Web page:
There’s not much bipartisan agreement in Congress these days, but the reports that Russia hacked the 2016 presidential election and helped give Donald Trump the victory has brought together two senators from each side of the aisle.
In a statement released Sunday morning, John McCain (R-AZ), Lindsay Graham (R-SC), Chuck Schumer (D-NY), and Jack Reed (D-RI) said the hacking needs to be investigated, and measures have to be put in place so that it doesn’t happen again.
Schumer is the incoming Democratic leader in the Senate, while McCain is chairman of Senate Committee on Armed Services.
Here’s the full statement:
“For years, foreign adversaries have directed cyberattacks at America’s physical, economic, and military infrastructure, while stealing our intellectual property. Now our democratic institutions have been targeted. Recent reports of Russian interference in our election should alarm every American.
“Congress’s national security committees have worked diligently to address the complex challenge of cybersecurity, but recent events show that more must be done. While protecting classified material, we have an obligation to inform the public about recent cyberattacks that have cut to the heart of our free society. Democrats and Republicans must work together, and across the jurisdictional lines of the Congress, to examine these recent incidents thoroughly and devise comprehensive solutions to deter and defend against further cyberattacks.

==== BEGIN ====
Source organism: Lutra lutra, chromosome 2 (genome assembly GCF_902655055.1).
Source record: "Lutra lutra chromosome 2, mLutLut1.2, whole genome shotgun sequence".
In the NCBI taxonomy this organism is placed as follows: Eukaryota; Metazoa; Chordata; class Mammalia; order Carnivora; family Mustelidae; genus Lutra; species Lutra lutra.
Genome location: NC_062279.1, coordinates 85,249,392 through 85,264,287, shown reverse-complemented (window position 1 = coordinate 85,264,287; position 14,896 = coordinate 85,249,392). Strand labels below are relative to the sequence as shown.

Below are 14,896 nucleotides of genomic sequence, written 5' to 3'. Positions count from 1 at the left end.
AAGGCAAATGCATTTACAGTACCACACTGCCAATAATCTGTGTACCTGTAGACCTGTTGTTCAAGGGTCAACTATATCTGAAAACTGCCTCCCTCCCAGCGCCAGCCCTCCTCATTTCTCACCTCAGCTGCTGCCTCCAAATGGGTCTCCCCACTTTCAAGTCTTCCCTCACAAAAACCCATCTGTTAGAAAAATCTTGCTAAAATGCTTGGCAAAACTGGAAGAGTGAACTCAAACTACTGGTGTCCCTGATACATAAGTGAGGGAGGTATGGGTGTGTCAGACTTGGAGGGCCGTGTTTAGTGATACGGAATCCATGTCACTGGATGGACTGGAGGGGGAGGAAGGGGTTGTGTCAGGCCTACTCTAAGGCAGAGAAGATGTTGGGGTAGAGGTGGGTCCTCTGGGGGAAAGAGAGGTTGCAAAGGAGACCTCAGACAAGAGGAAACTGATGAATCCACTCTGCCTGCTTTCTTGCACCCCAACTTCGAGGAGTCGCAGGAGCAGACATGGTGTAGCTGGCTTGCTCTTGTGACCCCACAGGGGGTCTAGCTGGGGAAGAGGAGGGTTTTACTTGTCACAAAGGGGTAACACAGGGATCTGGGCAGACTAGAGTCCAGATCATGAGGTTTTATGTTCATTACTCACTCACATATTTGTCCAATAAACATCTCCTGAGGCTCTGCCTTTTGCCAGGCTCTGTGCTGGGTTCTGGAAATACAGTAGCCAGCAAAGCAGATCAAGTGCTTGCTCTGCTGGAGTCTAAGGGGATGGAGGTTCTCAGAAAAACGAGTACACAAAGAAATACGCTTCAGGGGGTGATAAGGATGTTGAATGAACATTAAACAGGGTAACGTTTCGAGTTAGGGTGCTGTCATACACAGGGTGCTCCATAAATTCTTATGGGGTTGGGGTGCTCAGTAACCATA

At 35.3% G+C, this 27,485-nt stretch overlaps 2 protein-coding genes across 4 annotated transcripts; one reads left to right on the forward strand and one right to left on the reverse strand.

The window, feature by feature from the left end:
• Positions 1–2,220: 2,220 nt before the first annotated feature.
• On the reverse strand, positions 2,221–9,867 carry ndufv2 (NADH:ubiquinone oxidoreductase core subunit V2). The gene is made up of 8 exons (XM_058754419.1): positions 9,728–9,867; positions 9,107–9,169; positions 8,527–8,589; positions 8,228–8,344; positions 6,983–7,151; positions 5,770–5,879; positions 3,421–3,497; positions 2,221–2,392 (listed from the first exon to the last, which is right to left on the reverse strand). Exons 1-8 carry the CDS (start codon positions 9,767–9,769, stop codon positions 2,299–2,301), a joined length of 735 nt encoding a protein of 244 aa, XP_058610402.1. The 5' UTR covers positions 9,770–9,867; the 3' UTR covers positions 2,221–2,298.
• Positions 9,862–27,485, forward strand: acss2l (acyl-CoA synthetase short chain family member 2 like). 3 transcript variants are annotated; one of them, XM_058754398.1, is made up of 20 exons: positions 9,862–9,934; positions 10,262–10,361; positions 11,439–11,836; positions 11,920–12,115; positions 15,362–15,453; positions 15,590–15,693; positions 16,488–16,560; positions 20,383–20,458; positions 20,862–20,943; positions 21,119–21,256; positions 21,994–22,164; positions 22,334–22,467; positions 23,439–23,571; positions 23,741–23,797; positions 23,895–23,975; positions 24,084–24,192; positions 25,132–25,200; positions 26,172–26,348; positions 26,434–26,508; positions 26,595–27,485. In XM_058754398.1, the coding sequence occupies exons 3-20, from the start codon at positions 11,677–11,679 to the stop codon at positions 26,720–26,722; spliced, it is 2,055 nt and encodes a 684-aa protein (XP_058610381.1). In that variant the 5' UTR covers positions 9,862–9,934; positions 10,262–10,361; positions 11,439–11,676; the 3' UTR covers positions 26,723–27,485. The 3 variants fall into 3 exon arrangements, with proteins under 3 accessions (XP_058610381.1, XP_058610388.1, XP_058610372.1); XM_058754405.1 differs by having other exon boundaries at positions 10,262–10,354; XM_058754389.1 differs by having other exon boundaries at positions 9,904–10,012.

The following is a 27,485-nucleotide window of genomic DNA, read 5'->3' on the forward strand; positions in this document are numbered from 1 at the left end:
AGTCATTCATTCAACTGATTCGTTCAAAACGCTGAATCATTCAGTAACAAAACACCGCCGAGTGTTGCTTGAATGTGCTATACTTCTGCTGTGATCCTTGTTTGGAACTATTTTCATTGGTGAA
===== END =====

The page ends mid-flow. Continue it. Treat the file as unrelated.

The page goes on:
“This cannot become a partisan issue. The stakes are too high for our country. We are committed to working in this bipartisan manner, and we will seek to unify our colleagues around the goal of investigating and stopping the grave threats that cyberattacks conducted by foreign governments pose to our national security.”
Sen. Rand Paul (R-KY) agrees.
Rand on Russia: “We need to get to the bottom of it. There should be an investigation”— Burgess Everett (@burgessev) December 11, 2016
As does Republican Oklahoma Sen. James Lankford.
Aside from McCain, Graham, and Paul, the Republicans in Congress have mostly been quiet regarding the role Russia played in the 2016 election. Barack Obama has called for a “full review” of the Russian hacks before Trump takes office, but Trump—who reportedly will nominate the ExxonMobil CEO who has Russian ties as secretary of state—has denied that Russia was involved in the cyberhacking at all.
In a statement released Friday night, Trump said of the U.S. intelligence findings: “These are the same people that said Saddam Hussein had weapons of mass destruction.”
That line of reasoning continued Sunday during an interview with Chris Wallace of Fox News.
Trump on CIA allegations that Putin tried to help Trump: It's "just another excuse" for why Hillary lost. "I don't believe that at all"— igorvolsky (@igorvolsky) December 11, 2016
Trump said the Russia hacking story "could be" an effort by Democrats to undermine him because "they're very embarrassed."— igorvolsky (@igorvolsky) December 11, 2016
It’s no surprise that McCain, Graham, and Paul would take an interest in this issue. All have clashed with Trump in the past. But it will be more interesting to see whether the rest of the Congressional Republicans follow their lead in wanting to investigate how much the United States’ Cold War enemy affected the election that decided Trump will run this country for the next four years.
H/T The Hill